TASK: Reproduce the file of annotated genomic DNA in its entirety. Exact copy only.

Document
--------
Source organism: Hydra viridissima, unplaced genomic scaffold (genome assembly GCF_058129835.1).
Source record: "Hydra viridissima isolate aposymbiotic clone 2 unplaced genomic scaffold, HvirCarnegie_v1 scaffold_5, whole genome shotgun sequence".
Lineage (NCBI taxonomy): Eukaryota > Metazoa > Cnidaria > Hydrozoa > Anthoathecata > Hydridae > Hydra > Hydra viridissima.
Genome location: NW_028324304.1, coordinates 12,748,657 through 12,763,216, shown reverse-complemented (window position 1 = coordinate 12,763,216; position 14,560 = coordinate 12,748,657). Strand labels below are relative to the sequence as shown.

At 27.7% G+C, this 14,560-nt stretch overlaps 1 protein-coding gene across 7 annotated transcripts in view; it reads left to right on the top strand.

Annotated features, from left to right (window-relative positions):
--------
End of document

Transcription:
Source organism: Hydra viridissima, unplaced genomic scaffold (genome assembly GCF_058129835.1).
Source record: "Hydra viridissima isolate aposymbiotic clone 2 unplaced genomic scaffold, HvirCarnegie_v1 scaffold_5, whole genome shotgun sequence".
Lineage (NCBI taxonomy): Eukaryota > Metazoa > Cnidaria > Hydrozoa > Anthoathecata > Hydridae > Hydra > Hydra viridissima.
Genome location: NW_028324304.1, coordinates 12,748,657 through 12,763,216, shown reverse-complemented (window position 1 = coordinate 12,763,216; position 14,560 = coordinate 12,748,657). Strand labels below are relative to the sequence as shown.

At 27.7% G+C, this 14,560-nt stretch overlaps 1 protein-coding gene across 7 annotated transcripts in view; it reads left to right on the top strand.

Annotated features, from left to right (window-relative positions):